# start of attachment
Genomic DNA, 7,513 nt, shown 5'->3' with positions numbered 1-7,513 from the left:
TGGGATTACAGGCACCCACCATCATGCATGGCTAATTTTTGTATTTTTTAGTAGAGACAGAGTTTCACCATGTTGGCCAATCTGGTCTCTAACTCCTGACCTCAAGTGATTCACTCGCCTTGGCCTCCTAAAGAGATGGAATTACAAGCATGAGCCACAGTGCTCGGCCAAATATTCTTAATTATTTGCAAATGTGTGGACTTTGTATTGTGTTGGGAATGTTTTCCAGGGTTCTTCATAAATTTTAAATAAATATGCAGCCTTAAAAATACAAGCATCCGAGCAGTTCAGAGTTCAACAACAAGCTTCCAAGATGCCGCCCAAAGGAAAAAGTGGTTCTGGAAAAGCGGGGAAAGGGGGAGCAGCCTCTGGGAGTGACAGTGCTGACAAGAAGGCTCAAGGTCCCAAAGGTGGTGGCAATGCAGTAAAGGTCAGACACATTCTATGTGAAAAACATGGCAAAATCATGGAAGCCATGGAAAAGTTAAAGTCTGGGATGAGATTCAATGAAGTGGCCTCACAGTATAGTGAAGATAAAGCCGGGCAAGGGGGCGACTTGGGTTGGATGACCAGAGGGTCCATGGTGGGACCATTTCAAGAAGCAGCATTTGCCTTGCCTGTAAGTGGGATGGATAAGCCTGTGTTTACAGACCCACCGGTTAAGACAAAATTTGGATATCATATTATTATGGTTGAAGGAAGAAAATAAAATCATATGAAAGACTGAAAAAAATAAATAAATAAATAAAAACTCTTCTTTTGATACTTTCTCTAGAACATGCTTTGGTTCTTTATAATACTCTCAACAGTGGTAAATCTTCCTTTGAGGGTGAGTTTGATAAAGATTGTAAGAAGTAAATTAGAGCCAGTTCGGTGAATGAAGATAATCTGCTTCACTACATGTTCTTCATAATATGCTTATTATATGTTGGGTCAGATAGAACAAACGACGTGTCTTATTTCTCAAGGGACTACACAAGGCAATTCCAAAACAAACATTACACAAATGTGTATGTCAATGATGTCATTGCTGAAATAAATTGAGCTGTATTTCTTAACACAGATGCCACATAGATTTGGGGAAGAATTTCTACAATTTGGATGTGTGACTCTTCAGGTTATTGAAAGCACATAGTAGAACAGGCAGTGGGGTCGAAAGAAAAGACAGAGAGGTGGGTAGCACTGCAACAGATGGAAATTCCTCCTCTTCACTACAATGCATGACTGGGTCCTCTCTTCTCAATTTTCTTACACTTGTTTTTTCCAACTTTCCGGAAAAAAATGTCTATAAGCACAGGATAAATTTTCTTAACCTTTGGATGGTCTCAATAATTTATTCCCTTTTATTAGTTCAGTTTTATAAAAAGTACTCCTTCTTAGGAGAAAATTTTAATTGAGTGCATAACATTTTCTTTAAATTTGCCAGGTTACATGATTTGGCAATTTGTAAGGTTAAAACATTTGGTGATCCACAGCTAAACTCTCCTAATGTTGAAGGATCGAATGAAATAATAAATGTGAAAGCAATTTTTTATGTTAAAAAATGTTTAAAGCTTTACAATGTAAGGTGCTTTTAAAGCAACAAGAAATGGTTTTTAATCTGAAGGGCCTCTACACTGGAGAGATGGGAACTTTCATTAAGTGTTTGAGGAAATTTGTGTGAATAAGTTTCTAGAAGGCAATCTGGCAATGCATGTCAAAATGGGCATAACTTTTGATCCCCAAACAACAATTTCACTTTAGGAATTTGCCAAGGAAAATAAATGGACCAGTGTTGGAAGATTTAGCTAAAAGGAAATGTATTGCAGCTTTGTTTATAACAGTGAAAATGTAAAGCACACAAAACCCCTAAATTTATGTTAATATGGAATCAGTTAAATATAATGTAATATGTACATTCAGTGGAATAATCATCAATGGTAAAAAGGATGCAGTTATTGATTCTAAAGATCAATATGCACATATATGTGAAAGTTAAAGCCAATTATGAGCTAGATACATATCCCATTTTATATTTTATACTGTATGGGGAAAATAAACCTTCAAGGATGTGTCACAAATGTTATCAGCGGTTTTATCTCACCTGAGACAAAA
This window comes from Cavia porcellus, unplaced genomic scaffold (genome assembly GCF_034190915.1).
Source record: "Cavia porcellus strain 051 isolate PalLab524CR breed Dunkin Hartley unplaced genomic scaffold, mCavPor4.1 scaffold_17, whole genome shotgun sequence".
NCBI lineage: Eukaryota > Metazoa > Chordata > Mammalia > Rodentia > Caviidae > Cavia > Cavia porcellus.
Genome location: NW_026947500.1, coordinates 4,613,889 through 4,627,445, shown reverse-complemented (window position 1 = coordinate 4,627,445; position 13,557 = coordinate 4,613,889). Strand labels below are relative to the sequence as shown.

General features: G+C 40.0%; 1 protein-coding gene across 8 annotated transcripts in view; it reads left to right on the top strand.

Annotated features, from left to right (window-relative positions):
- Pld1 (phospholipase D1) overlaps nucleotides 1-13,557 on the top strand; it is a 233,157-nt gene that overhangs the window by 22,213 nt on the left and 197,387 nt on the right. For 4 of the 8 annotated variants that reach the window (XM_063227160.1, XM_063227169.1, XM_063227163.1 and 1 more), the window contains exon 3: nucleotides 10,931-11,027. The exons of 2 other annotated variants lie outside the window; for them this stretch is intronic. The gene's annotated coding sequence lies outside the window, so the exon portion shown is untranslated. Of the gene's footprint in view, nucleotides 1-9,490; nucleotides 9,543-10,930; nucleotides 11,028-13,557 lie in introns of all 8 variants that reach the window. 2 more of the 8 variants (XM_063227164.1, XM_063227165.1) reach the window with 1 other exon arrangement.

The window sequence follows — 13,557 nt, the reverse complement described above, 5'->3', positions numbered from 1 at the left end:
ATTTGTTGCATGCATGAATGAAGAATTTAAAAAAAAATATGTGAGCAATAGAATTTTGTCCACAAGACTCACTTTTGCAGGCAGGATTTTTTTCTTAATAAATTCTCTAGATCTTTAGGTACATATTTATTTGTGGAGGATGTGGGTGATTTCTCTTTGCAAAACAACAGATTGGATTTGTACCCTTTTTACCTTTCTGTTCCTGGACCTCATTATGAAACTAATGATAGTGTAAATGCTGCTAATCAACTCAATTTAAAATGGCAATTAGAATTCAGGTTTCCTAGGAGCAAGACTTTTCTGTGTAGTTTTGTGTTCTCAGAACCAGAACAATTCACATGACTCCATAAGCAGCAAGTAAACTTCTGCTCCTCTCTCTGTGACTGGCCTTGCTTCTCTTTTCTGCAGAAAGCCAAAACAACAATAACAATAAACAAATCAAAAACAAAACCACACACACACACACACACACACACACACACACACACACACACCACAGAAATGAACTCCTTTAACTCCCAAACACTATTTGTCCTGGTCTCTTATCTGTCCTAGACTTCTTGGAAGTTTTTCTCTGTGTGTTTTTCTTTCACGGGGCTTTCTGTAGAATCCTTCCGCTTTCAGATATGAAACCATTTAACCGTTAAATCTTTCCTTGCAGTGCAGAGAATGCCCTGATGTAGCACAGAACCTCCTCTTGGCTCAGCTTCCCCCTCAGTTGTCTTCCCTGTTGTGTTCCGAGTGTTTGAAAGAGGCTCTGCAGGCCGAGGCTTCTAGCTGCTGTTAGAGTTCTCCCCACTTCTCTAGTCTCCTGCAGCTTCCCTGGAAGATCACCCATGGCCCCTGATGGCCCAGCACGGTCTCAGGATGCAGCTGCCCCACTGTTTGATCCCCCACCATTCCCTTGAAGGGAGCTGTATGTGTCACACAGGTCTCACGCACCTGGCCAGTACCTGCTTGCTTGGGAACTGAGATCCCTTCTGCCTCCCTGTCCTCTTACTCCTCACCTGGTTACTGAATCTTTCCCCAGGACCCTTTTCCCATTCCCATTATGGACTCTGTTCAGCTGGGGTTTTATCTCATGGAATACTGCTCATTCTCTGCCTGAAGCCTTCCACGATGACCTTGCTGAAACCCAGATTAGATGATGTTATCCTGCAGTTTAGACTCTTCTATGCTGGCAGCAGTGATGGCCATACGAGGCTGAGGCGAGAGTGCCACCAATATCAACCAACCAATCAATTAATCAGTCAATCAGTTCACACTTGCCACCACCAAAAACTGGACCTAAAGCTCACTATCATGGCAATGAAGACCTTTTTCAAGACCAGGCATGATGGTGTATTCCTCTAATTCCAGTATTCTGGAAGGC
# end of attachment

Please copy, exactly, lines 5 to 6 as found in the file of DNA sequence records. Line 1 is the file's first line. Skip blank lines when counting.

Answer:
NCBI lineage: Eukaryota > Metazoa > Chordata > Mammalia > Rodentia > Caviidae > Cavia > Cavia porcellus.
Genome location: NW_026947500.1, coordinates 4,613,889 through 4,627,445, shown reverse-complemented (window position 1 = coordinate 4,627,445; position 13,557 = coordinate 4,613,889). Strand labels below are relative to the sequence as shown.